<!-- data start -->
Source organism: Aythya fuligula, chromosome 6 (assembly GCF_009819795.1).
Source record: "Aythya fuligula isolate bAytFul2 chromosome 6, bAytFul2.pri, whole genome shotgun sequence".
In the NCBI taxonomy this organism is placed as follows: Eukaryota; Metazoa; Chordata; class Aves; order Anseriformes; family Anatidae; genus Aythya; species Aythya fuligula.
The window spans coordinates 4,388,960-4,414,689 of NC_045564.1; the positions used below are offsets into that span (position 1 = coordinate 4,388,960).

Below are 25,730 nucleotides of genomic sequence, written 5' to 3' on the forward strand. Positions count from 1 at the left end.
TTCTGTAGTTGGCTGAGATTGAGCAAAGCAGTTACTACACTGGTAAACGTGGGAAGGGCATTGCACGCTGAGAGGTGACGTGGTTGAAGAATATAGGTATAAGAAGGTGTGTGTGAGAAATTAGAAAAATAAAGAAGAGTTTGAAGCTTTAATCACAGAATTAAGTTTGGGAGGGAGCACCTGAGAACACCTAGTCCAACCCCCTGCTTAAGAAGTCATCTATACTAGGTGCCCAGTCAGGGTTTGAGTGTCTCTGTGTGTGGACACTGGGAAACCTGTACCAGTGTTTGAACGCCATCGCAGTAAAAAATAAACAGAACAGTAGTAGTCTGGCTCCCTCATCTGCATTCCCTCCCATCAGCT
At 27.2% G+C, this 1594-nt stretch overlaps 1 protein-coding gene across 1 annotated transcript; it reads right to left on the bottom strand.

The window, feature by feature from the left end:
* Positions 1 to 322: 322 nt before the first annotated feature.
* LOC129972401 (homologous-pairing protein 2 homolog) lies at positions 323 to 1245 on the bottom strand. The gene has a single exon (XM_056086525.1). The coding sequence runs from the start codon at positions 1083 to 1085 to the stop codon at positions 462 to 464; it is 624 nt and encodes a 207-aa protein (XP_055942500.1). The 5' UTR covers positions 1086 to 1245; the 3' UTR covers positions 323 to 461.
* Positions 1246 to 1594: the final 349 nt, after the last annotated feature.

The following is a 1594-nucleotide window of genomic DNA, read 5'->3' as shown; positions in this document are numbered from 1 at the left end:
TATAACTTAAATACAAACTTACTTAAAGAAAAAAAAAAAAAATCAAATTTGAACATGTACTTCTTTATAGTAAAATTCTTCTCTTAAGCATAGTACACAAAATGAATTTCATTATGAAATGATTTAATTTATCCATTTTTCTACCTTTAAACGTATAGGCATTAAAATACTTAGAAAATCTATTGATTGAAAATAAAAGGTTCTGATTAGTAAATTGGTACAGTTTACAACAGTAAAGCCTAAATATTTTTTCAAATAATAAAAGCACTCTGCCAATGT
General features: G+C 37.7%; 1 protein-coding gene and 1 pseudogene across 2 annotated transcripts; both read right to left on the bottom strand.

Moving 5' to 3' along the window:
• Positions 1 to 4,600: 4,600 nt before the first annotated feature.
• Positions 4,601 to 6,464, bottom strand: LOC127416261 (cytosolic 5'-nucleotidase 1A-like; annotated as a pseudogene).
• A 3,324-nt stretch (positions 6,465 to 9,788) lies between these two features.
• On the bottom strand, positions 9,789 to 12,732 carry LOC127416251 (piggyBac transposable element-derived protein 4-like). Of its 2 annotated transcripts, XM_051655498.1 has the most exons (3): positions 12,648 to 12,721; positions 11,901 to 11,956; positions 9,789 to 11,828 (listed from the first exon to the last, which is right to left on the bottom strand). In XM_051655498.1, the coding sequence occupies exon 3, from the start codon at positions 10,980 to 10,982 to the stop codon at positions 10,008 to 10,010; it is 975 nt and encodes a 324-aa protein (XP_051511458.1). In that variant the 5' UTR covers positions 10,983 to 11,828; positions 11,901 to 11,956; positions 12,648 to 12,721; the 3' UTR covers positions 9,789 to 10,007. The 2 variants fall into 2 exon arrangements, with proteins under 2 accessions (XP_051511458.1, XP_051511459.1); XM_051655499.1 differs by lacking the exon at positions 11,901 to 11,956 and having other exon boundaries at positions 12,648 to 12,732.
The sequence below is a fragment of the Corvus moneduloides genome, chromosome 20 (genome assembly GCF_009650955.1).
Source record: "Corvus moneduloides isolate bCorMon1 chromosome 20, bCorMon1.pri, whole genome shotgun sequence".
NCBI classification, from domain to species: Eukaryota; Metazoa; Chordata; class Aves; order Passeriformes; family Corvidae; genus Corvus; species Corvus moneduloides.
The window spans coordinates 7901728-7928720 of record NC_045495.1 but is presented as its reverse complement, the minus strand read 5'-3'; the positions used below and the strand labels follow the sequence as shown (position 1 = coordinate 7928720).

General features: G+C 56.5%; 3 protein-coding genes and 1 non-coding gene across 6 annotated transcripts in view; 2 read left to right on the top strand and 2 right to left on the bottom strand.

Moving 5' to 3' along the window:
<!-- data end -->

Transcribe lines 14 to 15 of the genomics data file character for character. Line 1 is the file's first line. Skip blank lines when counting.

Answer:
General features: G+C 37.7%; 1 protein-coding gene and 1 pseudogene across 2 annotated transcripts; both read right to left on the bottom strand.

Moving 5' to 3' along the window: